In his infiltration of the Justice League of America as Hawkman, Fel Andar went under the alias Carter Hall Jr., faking to be the son of Carter and Shiera Hall. Of course, all this stuff would be explained later during the Hawkworld volume 2 series.

No sense of getting ahead of ourselves just yet. Shadow War of Hawkman #1 was published May, 1985.

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1st issue to 2nd self-titled series

Once again, DC Comics try their hand at another solo Hawkman comic series. This series also stars the Silver Age Katar Hol and Shayera Hol as Hawkman and Hawkwoman.

And once again, this comic series seems to fall flat and produce some pretty forgettable villains. Darkwing first appears in Hawkman #3 from this series and has a limited number of appearances.

As for some of the older rogues gallery concerning the Winged Wonders, Lion-Mane and Shadow-Thief cause some mischief here and there for the two heroes in this series. The second Hawkman series only lasted 17 issues before it was ka-put.

Tony Isabella and comic artist Richard Howell kick start this series, and August, 1986 is the publishing date for Hawkman #1 volume 2.

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Hawkman joins team (Fel Andar)
Hawkwoman joins team (Sharon Parker)

Let the crazy begin. If figuring out how the Golden Age Hawkman and Hawkgirl could co-exist with the Silver Age Hawkman and Hawkwoman was a brain twist enough, the doozy of a retcon that future writers did a while after this issue here is pretty mind boggling.

Okay, just to be clear, originally the Hawkman and Hawkwoman were suppose to be Katar Hol and Shayera Hol in this issue and were written and presented as such when this comic came out. However, it was later retconned in Hawkworld volume 2 that the two joining the Justice League in this comic issue were actually Fel Andar and Sharon Parker.

Just one more reason I can't stand retcons. So with that mind mess, it's now unclear which Hawkman and Hawkwoman appearances were Fel Andar or Sharon Parker and which were Katar Hol and Shayera Hol during this time in DC Comics.

Of course, the writers of this actual comic, Keith Giffen and J.M. DeMatteis, didn't screw it up. They written the Hawks in this story as Katar and Shayera. It was actually John Ostrander who brought on this retcon in the 2nd series of Hawkworld, which we will be getting to shortly in Part 8 of this Hawkman and Hawkwoman key issues series.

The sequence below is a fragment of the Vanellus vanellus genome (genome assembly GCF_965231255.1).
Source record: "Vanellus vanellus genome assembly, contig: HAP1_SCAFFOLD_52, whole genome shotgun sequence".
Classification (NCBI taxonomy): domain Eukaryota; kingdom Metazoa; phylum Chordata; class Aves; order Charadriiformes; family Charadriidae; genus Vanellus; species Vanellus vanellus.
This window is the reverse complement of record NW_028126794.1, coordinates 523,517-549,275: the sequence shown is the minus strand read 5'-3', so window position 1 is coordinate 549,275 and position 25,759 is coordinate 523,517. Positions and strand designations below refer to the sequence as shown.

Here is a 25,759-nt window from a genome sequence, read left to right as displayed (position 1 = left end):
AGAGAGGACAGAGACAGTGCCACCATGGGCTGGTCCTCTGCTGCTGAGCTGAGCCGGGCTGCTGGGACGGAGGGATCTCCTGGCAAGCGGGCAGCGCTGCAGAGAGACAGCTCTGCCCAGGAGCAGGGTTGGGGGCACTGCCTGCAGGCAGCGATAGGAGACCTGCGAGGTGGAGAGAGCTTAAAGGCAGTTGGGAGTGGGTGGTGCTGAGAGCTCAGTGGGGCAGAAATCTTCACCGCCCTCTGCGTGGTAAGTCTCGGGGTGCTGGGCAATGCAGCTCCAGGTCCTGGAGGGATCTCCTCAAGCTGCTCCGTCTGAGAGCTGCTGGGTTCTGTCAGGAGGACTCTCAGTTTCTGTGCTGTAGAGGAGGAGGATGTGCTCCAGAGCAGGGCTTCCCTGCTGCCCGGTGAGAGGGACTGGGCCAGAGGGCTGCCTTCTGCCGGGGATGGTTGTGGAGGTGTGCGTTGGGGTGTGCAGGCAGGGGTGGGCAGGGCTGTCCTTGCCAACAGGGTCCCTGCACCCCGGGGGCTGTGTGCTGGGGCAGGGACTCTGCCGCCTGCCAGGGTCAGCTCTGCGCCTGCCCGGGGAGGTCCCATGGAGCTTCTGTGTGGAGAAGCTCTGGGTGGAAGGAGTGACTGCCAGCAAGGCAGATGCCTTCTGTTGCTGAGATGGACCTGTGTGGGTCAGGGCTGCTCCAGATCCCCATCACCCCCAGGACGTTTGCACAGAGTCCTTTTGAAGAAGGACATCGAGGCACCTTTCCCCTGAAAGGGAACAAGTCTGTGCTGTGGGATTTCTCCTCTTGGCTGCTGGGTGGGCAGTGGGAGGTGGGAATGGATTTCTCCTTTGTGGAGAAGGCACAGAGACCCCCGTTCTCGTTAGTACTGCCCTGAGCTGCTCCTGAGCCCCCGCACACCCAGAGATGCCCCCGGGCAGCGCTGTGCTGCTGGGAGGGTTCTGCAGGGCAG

Not sure why this was done later by Ostrander, but maybe he had good reasons. November, 1988 was when Justice League International #19 was published.

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After the All-Star Squadron series was cancelled, the Golden Age Hawkman and Hawkgirl became regular supporting characters in the Young All-Stars comic series. Just like All-Star Squadron, the Young All-Stars was a title produced to keep the DC Comics' characters that survived Crisis on Infinite Earths in the pages of their comics.

I neglected to feature the Young All-Stars, because it simply just got boring stating that this writer or this title was created simply to keep the Golden Age heroes in DC Comics. Pretty redundant, and the Young All-Stars only lasted 31 issues.

If there's really anything interesting about the Hawkman or Hawkwoman key comics during this time and later, it's to see just how far later writers twisted and messed up both the Golden Age Hawks and Silver Age Hawks. We'll see more ridiculous and confusing retcons and story arcs to make Hawkman and Hawkwoman even more confusing.

So, there will be a Part 8, but I think I'm really gonna have to call it at 8. Much of this is already getting redundant, and if we're talking about sleepers, we're getting deep into that zone concerning Hawkman key issues and Hawkwoman key issues.

The only thing is: I'm not sure if most of these will awaken or be cared about in the market in the near or far future. I guess we'll see how Legends of Tomorrow will affect these comics or not, but since the Golden Age Flash, Jay Garrick, will be in the Flash TV series, I wonder if DC's TV universe is going to expand on the multi-verse concept of Earth One and Earth Two, and if so, will Katar Hol eventually pop up sometime in one of the new DC TV series?

Actually, will more characters from Earth Two pop up? Maybe some of these will see the light of day someday. Alright, enough speculation. Part 8 has more Hawkman key comics and Hawkwoman or Hawkgirl key comics, so just click the link below to continue.